Dark Disposition. From the darkness, the shadow skeleton reaches out to feed on living creatures’ vitality. They can consume any living creature, but they are especially drawn to creatures untainted by evil. A creature that lives a life of goodness and piety consigns its basest impulses and strongest temptations to the darkness where the shadow skeletons hunger. As a shadow skeleton drains its victim’s strength and physical form, the victim’s shadow darkens and begins to move of its own volition. In death, the creature’s shadow breaks free, becoming a new undead shadow hungry for more life to consume. Then, if the body is not retrieved, the body’s skeleton is raised as a skeleton in five days and the shadow bonds with the skeleton making another shadow skeleton. If a creature from which a shadow has been created somehow returns to life, its undead shadow senses the return. The shadow might seek its “parent” to vex or slay. Whether the shadow pursues its living counterpart, the creature that birthed the shadow no longer casts one until the monster is destroyed.
Undead Nature. A shadow skeleton doesn’t require air, food, drink, or sleep.
Next, Vampire Bats!
Vampire Bat Medium undead , unaligned
Armor Class 15 Hit Points 27 (5d10) Speed walk 10 ft., fly 60 ft.
STR 15 (+2) DEX 16 (+3) CON 11 (+0) INT 8 (-1) WIS 12 (+1) CHA 6 (-2)
Echolocation. The bat can’t use its blindsight while deafened.
Keen Hearing. The bat has advantage on Wisdom (Perception) checks that rely on hearing.
Multiattack. The vampire bat makes two attacks: one with its draining bite and one with its claws.
Draining Bite. Melee Weapon Attack: +4 to hit, reach 5 ft., one creature. Hit: 9 (2d6 + 2) necrotic damage. The vampire bat gains hp equal to half the damage dealt.
Claws. Melee Weapon Attack: +4 to hit, reach 5ft., one creature. Hit: 5 (1d6+2) slashing damage.
The Mythical Baital!
Baital Medium undead , chaotic evil
Armor Class 13 Unarmored Hit Points 87 (6d8 + 60) Speed 30 ft., fly 60 ft.
STR 10 (+0) DEX 16 (+3) CON 10 (+0) INT 16 (+3) WIS 8 (-1) CHA 8 (-1)
Senses Blindsight 60 ft., Passive Perception 9 Languages Understands any languages it knew in life but can’t speak. Challenge 2 (450 XP) Proficiency Bonus +2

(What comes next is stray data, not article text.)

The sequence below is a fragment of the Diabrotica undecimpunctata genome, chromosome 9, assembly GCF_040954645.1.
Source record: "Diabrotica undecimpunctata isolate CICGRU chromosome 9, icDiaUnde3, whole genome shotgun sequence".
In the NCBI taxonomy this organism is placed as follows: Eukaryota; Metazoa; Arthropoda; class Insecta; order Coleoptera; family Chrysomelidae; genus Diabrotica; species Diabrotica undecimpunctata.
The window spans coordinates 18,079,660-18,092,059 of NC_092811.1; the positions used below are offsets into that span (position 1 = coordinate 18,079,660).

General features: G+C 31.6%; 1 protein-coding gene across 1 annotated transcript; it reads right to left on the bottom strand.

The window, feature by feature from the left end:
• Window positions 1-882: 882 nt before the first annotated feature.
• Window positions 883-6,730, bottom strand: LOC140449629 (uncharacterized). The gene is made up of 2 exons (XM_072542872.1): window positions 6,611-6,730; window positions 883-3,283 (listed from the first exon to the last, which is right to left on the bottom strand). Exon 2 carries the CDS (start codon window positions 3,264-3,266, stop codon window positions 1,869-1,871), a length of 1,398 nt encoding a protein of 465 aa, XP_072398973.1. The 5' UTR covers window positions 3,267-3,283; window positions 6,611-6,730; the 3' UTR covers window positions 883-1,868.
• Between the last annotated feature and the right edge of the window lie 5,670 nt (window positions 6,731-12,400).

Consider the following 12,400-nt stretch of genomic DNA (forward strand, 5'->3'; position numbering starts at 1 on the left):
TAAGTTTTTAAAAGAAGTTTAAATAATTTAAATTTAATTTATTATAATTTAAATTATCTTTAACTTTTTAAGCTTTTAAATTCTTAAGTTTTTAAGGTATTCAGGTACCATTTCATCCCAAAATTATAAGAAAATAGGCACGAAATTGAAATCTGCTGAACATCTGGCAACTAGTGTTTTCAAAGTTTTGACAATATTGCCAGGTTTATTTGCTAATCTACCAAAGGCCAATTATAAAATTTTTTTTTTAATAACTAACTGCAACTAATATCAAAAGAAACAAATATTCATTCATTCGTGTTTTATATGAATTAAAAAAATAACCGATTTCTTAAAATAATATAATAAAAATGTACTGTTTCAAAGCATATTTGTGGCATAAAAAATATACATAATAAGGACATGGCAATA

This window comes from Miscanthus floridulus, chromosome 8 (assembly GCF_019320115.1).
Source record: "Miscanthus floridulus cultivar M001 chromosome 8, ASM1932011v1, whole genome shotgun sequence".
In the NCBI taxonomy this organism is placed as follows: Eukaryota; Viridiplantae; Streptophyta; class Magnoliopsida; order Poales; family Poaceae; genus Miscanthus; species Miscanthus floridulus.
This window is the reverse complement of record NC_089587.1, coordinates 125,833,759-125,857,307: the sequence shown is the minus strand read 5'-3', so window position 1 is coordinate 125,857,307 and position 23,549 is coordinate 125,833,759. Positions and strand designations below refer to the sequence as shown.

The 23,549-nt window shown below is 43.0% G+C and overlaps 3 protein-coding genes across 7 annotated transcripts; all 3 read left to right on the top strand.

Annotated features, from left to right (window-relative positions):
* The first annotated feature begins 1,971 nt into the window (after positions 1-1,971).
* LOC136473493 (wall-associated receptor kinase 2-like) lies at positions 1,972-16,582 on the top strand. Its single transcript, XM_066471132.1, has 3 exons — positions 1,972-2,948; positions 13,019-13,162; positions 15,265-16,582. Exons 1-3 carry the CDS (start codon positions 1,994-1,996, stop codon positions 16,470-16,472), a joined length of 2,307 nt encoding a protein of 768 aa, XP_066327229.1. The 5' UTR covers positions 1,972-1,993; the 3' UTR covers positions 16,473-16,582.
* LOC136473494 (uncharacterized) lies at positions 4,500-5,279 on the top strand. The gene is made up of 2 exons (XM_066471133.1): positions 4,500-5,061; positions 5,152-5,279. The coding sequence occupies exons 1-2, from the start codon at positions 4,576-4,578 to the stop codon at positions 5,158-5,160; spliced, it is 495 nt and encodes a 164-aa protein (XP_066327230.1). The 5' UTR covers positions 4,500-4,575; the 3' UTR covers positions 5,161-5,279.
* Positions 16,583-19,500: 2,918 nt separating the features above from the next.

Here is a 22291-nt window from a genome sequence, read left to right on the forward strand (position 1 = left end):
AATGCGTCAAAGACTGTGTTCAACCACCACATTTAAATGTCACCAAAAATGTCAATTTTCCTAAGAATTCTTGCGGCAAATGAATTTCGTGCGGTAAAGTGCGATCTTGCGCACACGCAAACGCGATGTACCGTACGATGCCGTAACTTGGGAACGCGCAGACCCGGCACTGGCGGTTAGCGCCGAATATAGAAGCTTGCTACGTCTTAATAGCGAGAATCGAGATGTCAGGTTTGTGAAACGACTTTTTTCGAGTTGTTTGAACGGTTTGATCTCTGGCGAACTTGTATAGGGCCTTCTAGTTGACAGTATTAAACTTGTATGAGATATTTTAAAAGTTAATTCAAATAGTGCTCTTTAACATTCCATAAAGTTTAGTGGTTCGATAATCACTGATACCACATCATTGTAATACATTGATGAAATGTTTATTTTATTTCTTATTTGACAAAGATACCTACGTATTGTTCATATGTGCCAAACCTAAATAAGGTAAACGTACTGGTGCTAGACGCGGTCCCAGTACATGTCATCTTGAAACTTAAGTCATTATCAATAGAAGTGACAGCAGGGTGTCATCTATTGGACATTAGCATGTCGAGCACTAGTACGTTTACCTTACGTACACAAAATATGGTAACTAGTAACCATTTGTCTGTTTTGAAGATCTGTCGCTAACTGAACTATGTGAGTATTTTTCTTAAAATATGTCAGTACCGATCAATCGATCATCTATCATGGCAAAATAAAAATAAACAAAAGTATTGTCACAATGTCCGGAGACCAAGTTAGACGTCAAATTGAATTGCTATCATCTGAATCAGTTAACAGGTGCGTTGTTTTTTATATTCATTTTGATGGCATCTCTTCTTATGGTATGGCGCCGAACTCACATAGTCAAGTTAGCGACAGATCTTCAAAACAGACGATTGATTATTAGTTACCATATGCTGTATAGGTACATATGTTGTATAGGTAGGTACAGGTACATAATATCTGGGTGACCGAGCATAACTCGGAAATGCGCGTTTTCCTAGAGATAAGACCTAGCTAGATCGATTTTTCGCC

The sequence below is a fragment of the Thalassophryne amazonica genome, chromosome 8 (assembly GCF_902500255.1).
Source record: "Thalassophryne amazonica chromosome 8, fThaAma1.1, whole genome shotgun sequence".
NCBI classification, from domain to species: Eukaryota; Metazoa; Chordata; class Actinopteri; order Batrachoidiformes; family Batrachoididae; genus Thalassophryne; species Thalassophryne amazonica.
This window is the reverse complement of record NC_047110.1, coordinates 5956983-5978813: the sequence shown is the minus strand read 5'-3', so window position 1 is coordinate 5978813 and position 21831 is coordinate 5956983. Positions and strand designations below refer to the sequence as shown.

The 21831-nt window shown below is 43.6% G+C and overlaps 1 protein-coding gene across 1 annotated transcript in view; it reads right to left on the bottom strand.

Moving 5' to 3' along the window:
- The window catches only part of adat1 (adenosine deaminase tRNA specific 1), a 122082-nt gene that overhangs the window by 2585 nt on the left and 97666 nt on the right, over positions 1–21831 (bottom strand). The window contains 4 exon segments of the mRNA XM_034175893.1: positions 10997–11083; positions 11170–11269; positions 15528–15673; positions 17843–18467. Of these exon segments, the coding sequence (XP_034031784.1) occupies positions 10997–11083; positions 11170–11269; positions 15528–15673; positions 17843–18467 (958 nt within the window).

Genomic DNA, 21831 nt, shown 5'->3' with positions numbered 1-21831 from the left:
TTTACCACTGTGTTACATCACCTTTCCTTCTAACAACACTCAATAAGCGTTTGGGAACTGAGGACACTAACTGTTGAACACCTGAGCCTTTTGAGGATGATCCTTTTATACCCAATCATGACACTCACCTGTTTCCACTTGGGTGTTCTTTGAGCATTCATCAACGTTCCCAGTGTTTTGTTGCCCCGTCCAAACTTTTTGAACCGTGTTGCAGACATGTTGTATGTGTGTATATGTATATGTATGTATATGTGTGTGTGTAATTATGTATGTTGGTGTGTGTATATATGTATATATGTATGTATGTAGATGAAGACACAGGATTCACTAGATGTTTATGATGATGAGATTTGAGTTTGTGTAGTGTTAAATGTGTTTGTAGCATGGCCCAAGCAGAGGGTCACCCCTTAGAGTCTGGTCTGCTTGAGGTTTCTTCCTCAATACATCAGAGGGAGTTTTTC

Echolocation. The biatal can’t use it’s blindsight while deafened.
Keen Hearing. The biatal has advantage on Wisdom (Perception) tests that rely on hearing.
Innate Spellcasting (Psionics). The baital’s spellcasting ability is Intelligence (spell save DC 14). It can innately cast the following spells, requiring no components: 3/day each: charm person, suggestion 1/day: dominate person
Charge. If the stag skeleton moves at least 10 feet straight toward a target and then hits it with a gore attack on the same turn, the target takes an extra 9 (2d8) piercing damage. If the target is a creature, it must succeed on a DC 13 Strength saving throw or be pushed up to 10 feet away and knocked prone.
Multi Attack. The stag skeleton makes two attacks, once with its kick and once with its gore.
With a little inspiration from God of War, The Helwalker!
Helwalker Medium undead , neutral
Armor Class 13 (Scrap Armor) Hit Points 136 (16d8 + 64) Speed 30 ft.
STR 18 (+4) DEX 16 (+3) CON 18 (+4) INT 11 (+0) WIS 16 (+3) CHA 18 (+4)
Saving Throws STR +7, CON +7, WIS +6, CHA +7 Damage Vulnerabilities Fire Damage Resistances Necrotic, Psychic Damage Immunities Cold Condition Immunities Charmed, Exhaustion, Frightened, Paralyzed, Stunned Senses Darkvision 60 ft., Passive Perception 13 Languages all languages it knew in life Challenge 5 (1,800 XP) Proficiency Bonus +3
Regeneration. The helwalker regains 10 hit points at the start of its turn. If the helwalker takes fire or radiant damage, this trait doesn’t function at the start of the helwalker’s next turn. The helwalker’s body is destroyed only if it starts its turn with 0 hit points and doesn’t regenerate.
Turn Immunity. The helwalker is immune to effects that turn undead.